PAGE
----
Elliptical trainers have gained in popularity since they were first introduced to commercial gyms in the 1990s. Because you can burn 70 percent more calories than walking on a flat treadmill for the same time investment, it's no wonder that these machines have become a must-have for any home gym. But before you run out and buy one, consider these tips on how to buy an elliptical trainer.
Criteria for choosing an elliptical trainer
Adjustable stride length
If more than one person will be using your elliptical trainer, an important feature is an adjustable stride length. This means that the pedal motions can be changed to accommodate individual steps and pace. On average, an elliptical trainer with a stride length of 16 to 19 inches works well for heights from 5 feet 3 inches to 6 feet 3 inches.
Unless you can't live without the moving handlebar feature, it isn't a necessity and only adds to the price. Moving handlebars offer upper-body toning, but you can get a better upper-body workout using light weights. The powerhouse benefit of an elliptical trainer is the lower-body, aerobic workout. The low-impact movement of your legs is what burns calories without putting too much stress on your knees and lower back.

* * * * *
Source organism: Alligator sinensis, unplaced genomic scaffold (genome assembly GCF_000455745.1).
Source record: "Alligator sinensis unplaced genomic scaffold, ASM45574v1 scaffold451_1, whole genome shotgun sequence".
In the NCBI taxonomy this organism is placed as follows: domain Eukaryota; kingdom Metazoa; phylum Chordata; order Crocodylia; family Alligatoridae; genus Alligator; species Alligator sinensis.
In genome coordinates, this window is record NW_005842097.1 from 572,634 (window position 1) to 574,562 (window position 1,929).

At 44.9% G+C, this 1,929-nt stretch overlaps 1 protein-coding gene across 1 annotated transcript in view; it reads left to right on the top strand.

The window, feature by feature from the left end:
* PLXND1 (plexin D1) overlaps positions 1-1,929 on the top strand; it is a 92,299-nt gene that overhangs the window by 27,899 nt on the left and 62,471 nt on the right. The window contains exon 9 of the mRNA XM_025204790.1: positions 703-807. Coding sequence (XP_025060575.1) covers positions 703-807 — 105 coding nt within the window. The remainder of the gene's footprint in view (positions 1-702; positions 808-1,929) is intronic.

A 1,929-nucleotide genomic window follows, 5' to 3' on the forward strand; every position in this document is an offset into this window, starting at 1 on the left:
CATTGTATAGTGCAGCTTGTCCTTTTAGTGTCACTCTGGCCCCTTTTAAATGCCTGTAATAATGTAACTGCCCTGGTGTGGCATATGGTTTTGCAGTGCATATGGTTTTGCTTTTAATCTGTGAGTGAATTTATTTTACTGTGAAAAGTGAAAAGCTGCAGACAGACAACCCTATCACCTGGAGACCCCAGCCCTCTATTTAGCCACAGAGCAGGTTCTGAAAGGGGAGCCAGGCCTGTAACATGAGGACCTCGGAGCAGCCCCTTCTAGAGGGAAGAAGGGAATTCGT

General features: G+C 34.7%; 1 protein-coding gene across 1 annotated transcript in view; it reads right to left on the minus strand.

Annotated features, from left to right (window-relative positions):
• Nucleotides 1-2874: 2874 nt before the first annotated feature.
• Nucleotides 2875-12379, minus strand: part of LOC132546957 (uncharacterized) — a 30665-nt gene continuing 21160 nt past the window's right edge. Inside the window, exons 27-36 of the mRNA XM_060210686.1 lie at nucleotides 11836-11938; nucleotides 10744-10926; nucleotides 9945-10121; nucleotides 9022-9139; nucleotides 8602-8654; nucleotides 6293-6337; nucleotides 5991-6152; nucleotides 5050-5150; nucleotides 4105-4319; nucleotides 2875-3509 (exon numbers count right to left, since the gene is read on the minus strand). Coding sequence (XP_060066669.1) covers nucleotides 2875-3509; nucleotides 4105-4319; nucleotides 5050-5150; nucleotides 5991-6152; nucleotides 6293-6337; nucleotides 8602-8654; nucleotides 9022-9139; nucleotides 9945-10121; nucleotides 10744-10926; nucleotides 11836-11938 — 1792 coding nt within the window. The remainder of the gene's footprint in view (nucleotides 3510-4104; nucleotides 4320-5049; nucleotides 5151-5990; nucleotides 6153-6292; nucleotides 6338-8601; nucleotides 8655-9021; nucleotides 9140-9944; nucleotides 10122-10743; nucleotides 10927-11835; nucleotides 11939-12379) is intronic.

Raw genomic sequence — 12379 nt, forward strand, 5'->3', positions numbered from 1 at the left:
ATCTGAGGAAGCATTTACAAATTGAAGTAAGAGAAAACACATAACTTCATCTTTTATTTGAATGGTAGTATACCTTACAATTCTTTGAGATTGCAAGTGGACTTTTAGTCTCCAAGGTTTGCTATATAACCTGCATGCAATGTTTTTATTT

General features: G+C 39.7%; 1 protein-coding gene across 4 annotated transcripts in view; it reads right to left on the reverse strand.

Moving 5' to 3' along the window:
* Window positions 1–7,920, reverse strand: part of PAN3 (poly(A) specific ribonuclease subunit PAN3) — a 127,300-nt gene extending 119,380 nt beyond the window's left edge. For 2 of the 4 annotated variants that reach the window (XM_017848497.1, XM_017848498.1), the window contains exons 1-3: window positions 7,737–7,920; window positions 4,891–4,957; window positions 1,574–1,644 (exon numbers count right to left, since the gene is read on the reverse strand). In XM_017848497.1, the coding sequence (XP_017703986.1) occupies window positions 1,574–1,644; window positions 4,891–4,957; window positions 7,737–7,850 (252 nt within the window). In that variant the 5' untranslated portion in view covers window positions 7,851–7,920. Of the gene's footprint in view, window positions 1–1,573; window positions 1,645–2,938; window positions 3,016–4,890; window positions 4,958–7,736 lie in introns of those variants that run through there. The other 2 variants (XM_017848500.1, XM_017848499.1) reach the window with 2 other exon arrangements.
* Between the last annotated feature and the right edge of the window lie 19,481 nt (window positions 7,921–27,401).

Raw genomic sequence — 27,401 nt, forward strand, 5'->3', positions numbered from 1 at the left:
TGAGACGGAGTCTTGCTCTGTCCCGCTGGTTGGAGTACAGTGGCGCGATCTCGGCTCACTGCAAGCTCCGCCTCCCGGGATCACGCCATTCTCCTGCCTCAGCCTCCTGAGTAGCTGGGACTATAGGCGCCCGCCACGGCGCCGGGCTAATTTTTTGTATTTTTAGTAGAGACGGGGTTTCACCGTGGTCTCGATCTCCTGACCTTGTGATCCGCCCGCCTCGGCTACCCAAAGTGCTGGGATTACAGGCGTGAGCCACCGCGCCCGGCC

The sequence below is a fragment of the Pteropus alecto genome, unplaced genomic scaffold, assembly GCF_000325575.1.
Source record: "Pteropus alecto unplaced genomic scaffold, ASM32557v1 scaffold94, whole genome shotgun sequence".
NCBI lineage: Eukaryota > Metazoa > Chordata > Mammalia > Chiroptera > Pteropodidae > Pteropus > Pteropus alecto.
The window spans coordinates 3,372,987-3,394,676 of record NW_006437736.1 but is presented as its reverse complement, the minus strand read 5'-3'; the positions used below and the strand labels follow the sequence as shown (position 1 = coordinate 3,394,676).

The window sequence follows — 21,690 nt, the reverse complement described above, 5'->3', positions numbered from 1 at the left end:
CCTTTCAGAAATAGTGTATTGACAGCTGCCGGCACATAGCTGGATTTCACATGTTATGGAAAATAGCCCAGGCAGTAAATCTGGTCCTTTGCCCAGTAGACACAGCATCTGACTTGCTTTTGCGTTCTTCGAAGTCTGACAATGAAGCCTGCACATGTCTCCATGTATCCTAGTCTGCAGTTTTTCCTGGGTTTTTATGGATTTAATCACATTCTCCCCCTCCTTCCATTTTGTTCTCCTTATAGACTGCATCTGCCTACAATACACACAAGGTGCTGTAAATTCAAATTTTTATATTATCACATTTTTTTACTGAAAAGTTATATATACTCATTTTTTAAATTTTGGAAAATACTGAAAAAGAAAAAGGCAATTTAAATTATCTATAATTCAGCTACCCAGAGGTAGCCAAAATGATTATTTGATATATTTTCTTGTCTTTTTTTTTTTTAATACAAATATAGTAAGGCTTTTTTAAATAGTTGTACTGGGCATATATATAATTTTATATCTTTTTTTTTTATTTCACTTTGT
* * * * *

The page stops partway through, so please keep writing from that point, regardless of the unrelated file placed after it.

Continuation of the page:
If you don't get the moving handlebar feature, you can still swing your arms at your sides using a jogging motion.
A number of resistance systems are on the market. Less expensive elliptical trainers offer a manually adjustable magnetic resistance system. As the price goes up, machines have a particle brake system also referred to as electromagnetic. The benefit of this system is that it adjusts automatically and supports preset programs if you want an elliptical trainer with a few bells and whistles.
On many models, you must press a button and then wait while the resistance settings change. Mid-priced models can be noisy during a resistance change when compared to pricier models.
The resistance system preferred by most is called the eddy-current resistance system. It's silent, highly reliable and extremely responsive. It is also among the most expensive, typically no less that $2,000.
Beware of false terminology
How to buy an elliptical trainer? By being well-informed and closely checking manufacturers' technical jargon. Some low-end manufacturers use similar sounding terminology for features found in high-end models. For example, some companies might call their less expensive, motorized brake systems 'ECB systems.' That doesn't mean they are the high-quality eddy-current systems. When in doubt, double-check all the manufacturer specifications and terminology before making a purchase.